11. The birth country of the registrant
12. The date the registrant was naturalized
13. The court in which the registrant was naturalized (the document above tells me that it was the Eastern District of the city of New York, which is Brooklyn--the Southern District is Manhattan.)
14. Was there a previous registration? If so, what year? What was their address at the time of their previous registration?
15. Business connections (Here, it is listed that she was a housewife.)

------------------------------------

***Updated information on requesting Brooklyn Board of Elections voter registration forms, as of Jan 2007:

You can now request voter registration records. The information below pertains only to the Brooklyn Board of Elections. Here are the important points of information:

1. These records are not microfilmed and will not be from what I understand. In theory they can go back as far as the 1900 voter registration records, but the ledger sheets are very brittle, so anything before the 1940s is iffy, though you shouldn't be discouraged from requesting them. You can request records through 1956.
 
2. You must send three dollars per request to the address below. Whether or not they find the record for the name, year and address you requested, the charge is three dollars per search. Make out the check to the "Board of Elections."

3. Submit by letter for each search the name of the person you are inquiring about, the address and the year you are interested in. Include the check with your request. Remember that not everybody registered to vote (or voted when registered.) I personally would chose a presidential year, as a person generally would be more likely to have voted during a presidential year.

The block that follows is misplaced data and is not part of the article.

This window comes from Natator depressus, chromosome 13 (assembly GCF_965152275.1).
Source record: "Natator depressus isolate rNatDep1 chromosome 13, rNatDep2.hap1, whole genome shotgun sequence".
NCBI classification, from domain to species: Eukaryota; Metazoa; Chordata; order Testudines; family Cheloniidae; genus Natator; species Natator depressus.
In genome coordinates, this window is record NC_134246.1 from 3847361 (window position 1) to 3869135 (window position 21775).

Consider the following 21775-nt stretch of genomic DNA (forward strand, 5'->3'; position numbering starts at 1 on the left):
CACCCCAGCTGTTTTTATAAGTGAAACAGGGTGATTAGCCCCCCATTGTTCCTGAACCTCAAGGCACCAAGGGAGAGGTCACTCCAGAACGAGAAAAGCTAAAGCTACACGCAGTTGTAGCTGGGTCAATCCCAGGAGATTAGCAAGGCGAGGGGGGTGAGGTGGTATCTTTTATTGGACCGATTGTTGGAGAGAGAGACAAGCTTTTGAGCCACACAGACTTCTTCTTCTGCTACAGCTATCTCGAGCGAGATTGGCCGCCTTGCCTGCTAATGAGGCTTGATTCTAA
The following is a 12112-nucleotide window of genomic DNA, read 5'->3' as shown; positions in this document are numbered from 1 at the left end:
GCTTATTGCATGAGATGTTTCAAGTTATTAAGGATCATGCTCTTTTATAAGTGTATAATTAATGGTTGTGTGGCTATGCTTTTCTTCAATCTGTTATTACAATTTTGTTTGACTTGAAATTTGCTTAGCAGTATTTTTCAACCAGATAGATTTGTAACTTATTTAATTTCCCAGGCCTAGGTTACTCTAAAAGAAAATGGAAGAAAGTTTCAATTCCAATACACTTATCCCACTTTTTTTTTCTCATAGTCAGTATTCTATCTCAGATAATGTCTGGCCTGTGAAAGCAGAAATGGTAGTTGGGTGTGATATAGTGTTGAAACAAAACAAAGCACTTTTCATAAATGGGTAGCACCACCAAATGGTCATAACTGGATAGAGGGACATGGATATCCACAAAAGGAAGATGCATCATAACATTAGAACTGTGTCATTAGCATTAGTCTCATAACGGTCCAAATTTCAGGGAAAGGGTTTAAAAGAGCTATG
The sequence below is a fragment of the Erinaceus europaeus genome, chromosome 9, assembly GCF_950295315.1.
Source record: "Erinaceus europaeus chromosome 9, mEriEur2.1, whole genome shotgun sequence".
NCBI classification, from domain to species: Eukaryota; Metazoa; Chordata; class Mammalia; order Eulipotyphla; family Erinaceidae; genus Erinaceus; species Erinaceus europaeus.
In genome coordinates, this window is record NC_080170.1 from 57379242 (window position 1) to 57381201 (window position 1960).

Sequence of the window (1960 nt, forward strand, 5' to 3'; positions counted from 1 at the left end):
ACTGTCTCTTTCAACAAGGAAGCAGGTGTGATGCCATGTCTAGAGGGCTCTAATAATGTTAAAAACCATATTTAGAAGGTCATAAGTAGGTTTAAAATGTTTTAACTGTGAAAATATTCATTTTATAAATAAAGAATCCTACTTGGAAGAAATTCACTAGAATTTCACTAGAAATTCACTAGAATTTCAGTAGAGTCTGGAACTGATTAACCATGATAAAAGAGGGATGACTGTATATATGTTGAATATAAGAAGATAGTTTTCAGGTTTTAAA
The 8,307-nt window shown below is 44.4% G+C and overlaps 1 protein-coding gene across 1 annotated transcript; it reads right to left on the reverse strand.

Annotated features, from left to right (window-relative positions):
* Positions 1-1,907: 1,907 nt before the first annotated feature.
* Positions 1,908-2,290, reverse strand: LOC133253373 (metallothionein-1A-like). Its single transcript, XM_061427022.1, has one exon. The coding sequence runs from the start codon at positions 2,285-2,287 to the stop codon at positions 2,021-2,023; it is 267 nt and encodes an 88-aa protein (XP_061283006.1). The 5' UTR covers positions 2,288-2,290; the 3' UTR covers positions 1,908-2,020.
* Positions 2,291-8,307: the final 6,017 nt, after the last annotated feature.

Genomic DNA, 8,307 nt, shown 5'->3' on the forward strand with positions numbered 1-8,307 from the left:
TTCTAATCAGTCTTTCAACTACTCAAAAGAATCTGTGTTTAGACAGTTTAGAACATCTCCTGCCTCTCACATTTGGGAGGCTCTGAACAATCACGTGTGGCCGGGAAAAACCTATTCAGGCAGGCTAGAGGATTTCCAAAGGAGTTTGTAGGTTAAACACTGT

4. Brooklyn is having a special election this year on February 20th, 2007, so the response time before then will be slower than usual. You can still submit your request now but you will get the material you requested with greater speed after the elections. If you send you request in now, and if they have time before the election, they will look into it for you. Otherwise, the turnaround time is about a week or so.
 
5. The procedure is thus: The woman in the Board of Elections office in Brooklyn will look up the name, etc. you requested. If she finds it, she will call the storage facility where the small ledgers are being stored, The storage facility will ship the ledger to the woman and she will make whatever copies need to be made. She will then either mail the requested papers to you or will notify you that the search was unsuccessful. Again, it costs you three dollars per search even if they can't find what you are looking for.
 
6. I think that covers it. Don't remember too that they request a self-addressed, stamped envelope that they will use to send you what they've found.

7. Keep the request letter simple, e.g. "Enclosed is a check for x dollars. I am requesting a voter registration form for such and such a person for the year 19xx. The address of this person at that time was xxx in Brooklyn."

8. Now the address:

Board of Elections Search Department
345 Adams St., 4th Floor
Brooklyn, New York 11201
attention: Nydia Ruiz

 



 


 



 

Copyright 2006-7 Museum of  Family History

All rights reserved.  Image Use Policy